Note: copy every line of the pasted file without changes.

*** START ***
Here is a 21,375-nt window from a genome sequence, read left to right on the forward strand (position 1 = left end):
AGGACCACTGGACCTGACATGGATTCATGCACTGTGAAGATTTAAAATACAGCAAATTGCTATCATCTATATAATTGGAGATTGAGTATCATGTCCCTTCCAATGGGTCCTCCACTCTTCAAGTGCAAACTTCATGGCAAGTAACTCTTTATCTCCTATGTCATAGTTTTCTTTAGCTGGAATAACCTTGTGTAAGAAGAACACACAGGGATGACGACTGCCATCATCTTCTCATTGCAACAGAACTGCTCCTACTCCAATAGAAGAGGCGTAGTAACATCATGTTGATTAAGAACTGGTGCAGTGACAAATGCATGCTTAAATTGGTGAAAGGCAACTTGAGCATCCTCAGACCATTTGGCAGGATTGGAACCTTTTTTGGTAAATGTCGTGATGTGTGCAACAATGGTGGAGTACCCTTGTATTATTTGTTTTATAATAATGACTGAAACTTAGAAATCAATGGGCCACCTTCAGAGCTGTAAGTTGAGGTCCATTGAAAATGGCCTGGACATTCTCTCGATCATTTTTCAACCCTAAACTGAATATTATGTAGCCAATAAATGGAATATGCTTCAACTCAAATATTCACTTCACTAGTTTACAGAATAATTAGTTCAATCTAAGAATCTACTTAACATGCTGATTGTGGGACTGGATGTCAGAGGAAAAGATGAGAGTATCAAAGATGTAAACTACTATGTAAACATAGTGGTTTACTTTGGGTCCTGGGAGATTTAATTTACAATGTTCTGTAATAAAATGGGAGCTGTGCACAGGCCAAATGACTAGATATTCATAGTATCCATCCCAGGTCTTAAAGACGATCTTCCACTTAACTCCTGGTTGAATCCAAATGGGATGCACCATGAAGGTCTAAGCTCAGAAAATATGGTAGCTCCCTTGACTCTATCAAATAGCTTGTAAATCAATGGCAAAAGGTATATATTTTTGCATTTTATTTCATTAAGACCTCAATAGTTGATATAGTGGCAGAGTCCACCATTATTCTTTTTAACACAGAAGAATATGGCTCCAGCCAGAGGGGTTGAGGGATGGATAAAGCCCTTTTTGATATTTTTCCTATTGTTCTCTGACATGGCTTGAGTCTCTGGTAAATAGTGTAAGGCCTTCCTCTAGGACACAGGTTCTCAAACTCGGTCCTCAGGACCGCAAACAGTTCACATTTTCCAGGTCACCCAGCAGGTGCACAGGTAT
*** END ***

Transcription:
Here is a 21,375-nt window from a genome sequence, read left to right on the forward strand (position 1 = left end):
AGGACCACTGGACCTGACATGGATTCATGCACTGTGAAGATTTAAAATACAGCAAATTGCTATCATCTATATAATTGGAGATTGAGTATCATGTCCCTTCCAATGGGTCCTCCACTCTTCAAGTGCAAACTTCATGGCAAGTAACTCTTTATCTCCTATGTCATAGTTTTCTTTAGCTGGAATAACCTTGTGTAAGAAGAACACACAGGGATGACGACTGCCATCATCTTCTCATTGCAACAGAACTGCTCCTACTCCAATAGAAGAGGCGTAGTAACATCATGTTGATTAAGAACTGGTGCAGTGACAAATGCATGCTTAAATTGGTGAAAGGCAACTTGAGCATCCTCAGACCATTTGGCAGGATTGGAACCTTTTTTGGTAAATGTCGTGATGTGTGCAACAATGGTGGAGTACCCTTGTATTATTTGTTTTATAATAATGACTGAAACTTAGAAATCAATGGGCCACCTTCAGAGCTGTAAGTTGAGGTCCATTGAAAATGGCCTGGACATTCTCTCGATCATTTTTCAACCCTAAACTGAATATTATGTAGCCAATAAATGGAATATGCTTCAACTCAAATATTCACTTCACTAGTTTACAGAATAATTAGTTCAATCTAAGAATCTACTTAACATGCTGATTGTGGGACTGGATGTCAGAGGAAAAGATGAGAGTATCAAAGATGTAAACTACTATGTAAACATAGTGGTTTACTTTGGGTCCTGGGAGATTTAATTTACAATGTTCTGTAATAAAATGGGAGCTGTGCACAGGCCAAATGACTAGATATTCATAGTATCCATCCCAGGTCTTAAAGACGATCTTCCACTTAACTCCTGGTTGAATCCAAATGGGATGCACCATGAAGGTCTAAGCTCAGAAAATATGGTAGCTCCCTTGACTCTATCAAATAGCTTGTAAATCAATGGCAAAAGGTATATATTTTTGCATTTTATTTCATTAAGACCTCAATAGTTGATATAGTGGCAGAGTCCACCATTATTCTTTTTAACACAGAAGAATATGGCTCCAGCCAGAGGGGTTGAGGGATGGATAAAGCCCTTTTTGATATTTTTCCTATTGTTCTCTGACATGGCTTGAGTCTCTGGTAAATAGTGTAAGGCCTTCCTCTAGGACACAGGTTCTCAAACTCGGTCCTCAGGACCGCAAACAGTTCACATTTTCCAGGTCACCCAGCAGGTGCACAGGTAT